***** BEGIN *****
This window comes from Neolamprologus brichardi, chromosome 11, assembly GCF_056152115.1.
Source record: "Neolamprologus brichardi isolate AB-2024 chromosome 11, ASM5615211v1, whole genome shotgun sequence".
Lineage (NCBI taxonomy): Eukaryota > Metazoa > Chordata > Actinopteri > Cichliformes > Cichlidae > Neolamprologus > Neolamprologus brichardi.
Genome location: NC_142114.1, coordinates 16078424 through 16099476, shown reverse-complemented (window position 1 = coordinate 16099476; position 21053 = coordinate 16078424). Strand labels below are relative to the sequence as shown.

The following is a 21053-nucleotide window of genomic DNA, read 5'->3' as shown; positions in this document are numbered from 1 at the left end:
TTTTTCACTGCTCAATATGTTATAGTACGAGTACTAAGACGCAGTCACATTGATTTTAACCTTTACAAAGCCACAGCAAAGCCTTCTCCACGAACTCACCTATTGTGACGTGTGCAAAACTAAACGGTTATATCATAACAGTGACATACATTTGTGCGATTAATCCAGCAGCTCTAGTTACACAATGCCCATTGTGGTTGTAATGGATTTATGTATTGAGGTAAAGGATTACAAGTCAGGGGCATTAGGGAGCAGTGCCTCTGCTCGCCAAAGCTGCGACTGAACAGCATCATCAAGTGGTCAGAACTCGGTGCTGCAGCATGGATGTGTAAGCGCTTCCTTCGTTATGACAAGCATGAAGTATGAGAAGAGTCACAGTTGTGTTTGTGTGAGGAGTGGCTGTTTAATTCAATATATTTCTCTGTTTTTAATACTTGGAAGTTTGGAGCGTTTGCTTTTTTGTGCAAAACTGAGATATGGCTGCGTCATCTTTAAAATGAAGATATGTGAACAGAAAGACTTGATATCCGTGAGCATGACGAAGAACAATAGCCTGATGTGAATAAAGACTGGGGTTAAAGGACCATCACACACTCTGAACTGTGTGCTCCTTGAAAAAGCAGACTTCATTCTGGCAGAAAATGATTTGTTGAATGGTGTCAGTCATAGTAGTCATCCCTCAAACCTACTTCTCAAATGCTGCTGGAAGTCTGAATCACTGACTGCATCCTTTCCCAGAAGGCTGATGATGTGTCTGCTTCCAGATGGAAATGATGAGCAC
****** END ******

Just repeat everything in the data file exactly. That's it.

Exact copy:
This window comes from Neolamprologus brichardi, chromosome 11, assembly GCF_056152115.1.
Source record: "Neolamprologus brichardi isolate AB-2024 chromosome 11, ASM5615211v1, whole genome shotgun sequence".
Lineage (NCBI taxonomy): Eukaryota > Metazoa > Chordata > Actinopteri > Cichliformes > Cichlidae > Neolamprologus > Neolamprologus brichardi.
Genome location: NC_142114.1, coordinates 16078424 through 16099476, shown reverse-complemented (window position 1 = coordinate 16099476; position 21053 = coordinate 16078424). Strand labels below are relative to the sequence as shown.

The following is a 21053-nucleotide window of genomic DNA, read 5'->3' as shown; positions in this document are numbered from 1 at the left end:
TTTTTCACTGCTCAATATGTTATAGTACGAGTACTAAGACGCAGTCACATTGATTTTAACCTTTACAAAGCCACAGCAAAGCCTTCTCCACGAACTCACCTATTGTGACGTGTGCAAAACTAAACGGTTATATCATAACAGTGACATACATTTGTGCGATTAATCCAGCAGCTCTAGTTACACAATGCCCATTGTGGTTGTAATGGATTTATGTATTGAGGTAAAGGATTACAAGTCAGGGGCATTAGGGAGCAGTGCCTCTGCTCGCCAAAGCTGCGACTGAACAGCATCATCAAGTGGTCAGAACTCGGTGCTGCAGCATGGATGTGTAAGCGCTTCCTTCGTTATGACAAGCATGAAGTATGAGAAGAGTCACAGTTGTGTTTGTGTGAGGAGTGGCTGTTTAATTCAATATATTTCTCTGTTTTTAATACTTGGAAGTTTGGAGCGTTTGCTTTTTTGTGCAAAACTGAGATATGGCTGCGTCATCTTTAAAATGAAGATATGTGAACAGAAAGACTTGATATCCGTGAGCATGACGAAGAACAATAGCCTGATGTGAATAAAGACTGGGGTTAAAGGACCATCACACACTCTGAACTGTGTGCTCCTTGAAAAAGCAGACTTCATTCTGGCAGAAAATGATTTGTTGAATGGTGTCAGTCATAGTAGTCATCCCTCAAACCTACTTCTCAAATGCTGCTGGAAGTCTGAATCACTGACTGCATCCTTTCCCAGAAGGCTGATGATGTGTCTGCTTCCAGATGGAAATGATGAGCAC